Applications for Compensation under the Garda Síochána (compensation) Acts
Who can apply?
How do I apply?
Do I need a solicitor to make an application?
How long does it take for a decision?
How do I get an appointment with the Garda Chief Medical Officer?
What is the role of the Chief Medical Officer?
What is the role of the Garda Commissioner?
What does the Department mean when it refers to “minor injury”?
What is Special risk?
What is a certificate of authorisation?
What do I do when I receive a certificate of authorisation?
Can I appeal the Minister’s decision if my application is refused?
1. Who can apply?
Two groups of individuals are eligible to apply for compensation under the Garda Acts:
Members of An Garda Síochána who sustained personal injuries (not causing death) maliciously inflicted upon them in performance of their duties or acting in their general capacity as a member when off duty or merely because of their being a member of An Garda Síochána.
Dependents of deceased members who were fatally injured while on duty or while acting in their general capacity as a member or merely because of their being a member of An Garda Síochána.
2. How do I apply?
Complete the relevant form and return it to:
Garda Compensation Section
Department of Justice and Equality
51 St. Stephen’s Green
Application forms should be submitted to the Department within three months of the date that the incident occurred in accordance with the statutory time limit set out in Section 5 of the Garda (Compensation) Acts 1941/1945.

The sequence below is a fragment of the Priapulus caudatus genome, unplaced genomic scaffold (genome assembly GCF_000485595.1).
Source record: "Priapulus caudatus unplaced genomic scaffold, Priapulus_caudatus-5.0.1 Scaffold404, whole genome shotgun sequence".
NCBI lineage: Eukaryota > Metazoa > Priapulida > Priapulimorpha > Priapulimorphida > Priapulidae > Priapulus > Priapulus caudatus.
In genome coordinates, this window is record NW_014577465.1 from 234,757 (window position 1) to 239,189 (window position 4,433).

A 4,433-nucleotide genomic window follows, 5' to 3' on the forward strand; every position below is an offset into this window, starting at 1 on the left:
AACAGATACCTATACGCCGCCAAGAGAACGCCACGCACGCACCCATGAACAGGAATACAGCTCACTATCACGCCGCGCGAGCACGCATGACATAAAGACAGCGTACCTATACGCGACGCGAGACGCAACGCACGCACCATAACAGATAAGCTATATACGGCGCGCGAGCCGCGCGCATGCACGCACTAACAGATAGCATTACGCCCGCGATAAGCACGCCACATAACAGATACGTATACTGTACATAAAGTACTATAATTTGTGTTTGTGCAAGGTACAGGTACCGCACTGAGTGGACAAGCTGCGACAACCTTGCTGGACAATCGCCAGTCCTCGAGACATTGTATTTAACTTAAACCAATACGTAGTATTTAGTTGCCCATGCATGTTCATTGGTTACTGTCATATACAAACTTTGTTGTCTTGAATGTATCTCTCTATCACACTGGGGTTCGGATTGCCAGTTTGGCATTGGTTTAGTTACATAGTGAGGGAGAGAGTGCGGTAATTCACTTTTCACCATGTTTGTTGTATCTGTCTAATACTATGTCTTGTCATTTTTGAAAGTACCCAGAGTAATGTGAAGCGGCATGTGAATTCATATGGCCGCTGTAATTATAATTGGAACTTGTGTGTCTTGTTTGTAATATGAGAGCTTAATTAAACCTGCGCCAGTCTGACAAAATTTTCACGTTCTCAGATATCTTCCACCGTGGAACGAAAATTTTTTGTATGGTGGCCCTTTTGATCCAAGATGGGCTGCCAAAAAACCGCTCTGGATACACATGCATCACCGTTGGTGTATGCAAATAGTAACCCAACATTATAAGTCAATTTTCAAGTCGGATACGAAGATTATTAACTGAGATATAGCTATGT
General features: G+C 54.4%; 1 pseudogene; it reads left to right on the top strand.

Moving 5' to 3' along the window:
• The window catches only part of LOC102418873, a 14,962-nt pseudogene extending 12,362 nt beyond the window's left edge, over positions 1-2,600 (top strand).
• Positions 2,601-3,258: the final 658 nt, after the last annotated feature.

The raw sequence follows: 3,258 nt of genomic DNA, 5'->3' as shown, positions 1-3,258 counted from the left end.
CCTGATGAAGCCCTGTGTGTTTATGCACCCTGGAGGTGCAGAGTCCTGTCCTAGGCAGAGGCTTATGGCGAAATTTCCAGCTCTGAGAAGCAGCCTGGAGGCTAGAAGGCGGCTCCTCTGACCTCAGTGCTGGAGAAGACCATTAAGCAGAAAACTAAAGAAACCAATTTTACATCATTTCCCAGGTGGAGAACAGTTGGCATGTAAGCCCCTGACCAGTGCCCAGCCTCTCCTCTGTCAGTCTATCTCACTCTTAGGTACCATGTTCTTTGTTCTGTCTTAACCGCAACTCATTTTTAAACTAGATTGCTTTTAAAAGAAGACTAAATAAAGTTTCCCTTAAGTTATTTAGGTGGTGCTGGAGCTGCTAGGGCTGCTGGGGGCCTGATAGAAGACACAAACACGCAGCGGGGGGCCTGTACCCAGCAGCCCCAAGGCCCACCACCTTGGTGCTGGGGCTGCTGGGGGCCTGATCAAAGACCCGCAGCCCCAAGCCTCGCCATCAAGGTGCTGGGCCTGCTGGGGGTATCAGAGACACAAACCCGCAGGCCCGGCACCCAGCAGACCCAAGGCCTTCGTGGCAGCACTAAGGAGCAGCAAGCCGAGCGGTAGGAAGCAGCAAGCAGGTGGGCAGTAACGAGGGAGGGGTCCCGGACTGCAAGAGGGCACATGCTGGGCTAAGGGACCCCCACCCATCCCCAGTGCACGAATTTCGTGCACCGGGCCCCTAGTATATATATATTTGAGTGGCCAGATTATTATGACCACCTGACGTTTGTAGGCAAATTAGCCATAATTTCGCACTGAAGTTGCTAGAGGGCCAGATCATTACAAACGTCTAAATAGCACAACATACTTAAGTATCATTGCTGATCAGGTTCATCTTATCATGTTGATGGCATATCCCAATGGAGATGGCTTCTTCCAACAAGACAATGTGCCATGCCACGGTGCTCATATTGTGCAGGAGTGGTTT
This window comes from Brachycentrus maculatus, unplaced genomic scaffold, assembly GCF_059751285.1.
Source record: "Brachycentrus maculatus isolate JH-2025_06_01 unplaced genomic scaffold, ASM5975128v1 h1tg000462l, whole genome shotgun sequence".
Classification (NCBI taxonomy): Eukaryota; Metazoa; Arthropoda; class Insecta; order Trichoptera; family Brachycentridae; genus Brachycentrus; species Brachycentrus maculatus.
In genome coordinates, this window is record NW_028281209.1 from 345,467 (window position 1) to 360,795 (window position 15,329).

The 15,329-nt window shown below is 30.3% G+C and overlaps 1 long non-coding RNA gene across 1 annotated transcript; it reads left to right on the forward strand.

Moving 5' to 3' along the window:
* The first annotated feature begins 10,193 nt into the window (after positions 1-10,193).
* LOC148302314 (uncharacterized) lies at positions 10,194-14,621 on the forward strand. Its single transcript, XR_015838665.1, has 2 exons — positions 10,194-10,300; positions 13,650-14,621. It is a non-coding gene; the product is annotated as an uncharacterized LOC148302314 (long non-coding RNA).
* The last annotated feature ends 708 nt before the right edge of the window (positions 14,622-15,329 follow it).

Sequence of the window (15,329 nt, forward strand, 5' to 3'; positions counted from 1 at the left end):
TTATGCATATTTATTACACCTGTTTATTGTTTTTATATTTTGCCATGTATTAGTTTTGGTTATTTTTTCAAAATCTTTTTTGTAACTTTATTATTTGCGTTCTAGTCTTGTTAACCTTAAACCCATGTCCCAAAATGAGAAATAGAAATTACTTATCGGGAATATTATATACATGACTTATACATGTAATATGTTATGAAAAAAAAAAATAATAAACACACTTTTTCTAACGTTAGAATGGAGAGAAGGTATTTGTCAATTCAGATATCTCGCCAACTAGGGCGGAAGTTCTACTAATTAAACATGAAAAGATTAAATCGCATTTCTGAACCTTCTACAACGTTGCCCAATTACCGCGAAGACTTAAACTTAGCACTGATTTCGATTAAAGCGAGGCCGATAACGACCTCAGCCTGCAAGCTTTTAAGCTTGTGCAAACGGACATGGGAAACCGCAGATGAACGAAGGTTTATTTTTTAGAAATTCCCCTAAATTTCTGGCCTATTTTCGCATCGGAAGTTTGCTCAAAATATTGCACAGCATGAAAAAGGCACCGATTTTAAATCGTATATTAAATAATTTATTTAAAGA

3. Do I need a solicitor to make an application?
No, you do not require a solicitor to submit an application form to the Department. However, you may wish to engage a solicitor when you receive a decision regarding your application.
4. How long does it take for a decision?
The time taken to issue a decision on an application depends on a number of factors, including the nature of the injury, the recovery process, the time taken to provide all the relevant medical reports including a final prognosis to the Garda Chief Medical Officer.
Once all the relevant medical reports have been submitted to the Garda authorities, the member is placed on a waiting list to be examined by the Garda Chief Medical Officer. The Garda Chief Medical Officer then provides a report regarding his examination to the Department.
Applications are considered upon the receipt of the Garda Chief Medical Officer’s report and information from the member’s Divisional Office regarding the incident in which the member sustained their injuries. Generally, applications are processed in the order that the reports are received from the Garda authorities and not from the date that the injuries were sustained.
5. How do I get an appointment with the Garda Chief Medical Officer?
Once the Garda authorities are satisfied that a final medical report has been received, which includes a final prognosis, the members name is placed on a waiting list. The member will be informed of arrangements for his/her appointment through his/her Divisional office. Therefore, any queries regarding the provision of medical reports and appointments with the Garda Chief Medical Officer should be addressed to:
An Garda Siochána
6. What is the role of the Chief Medical Officer?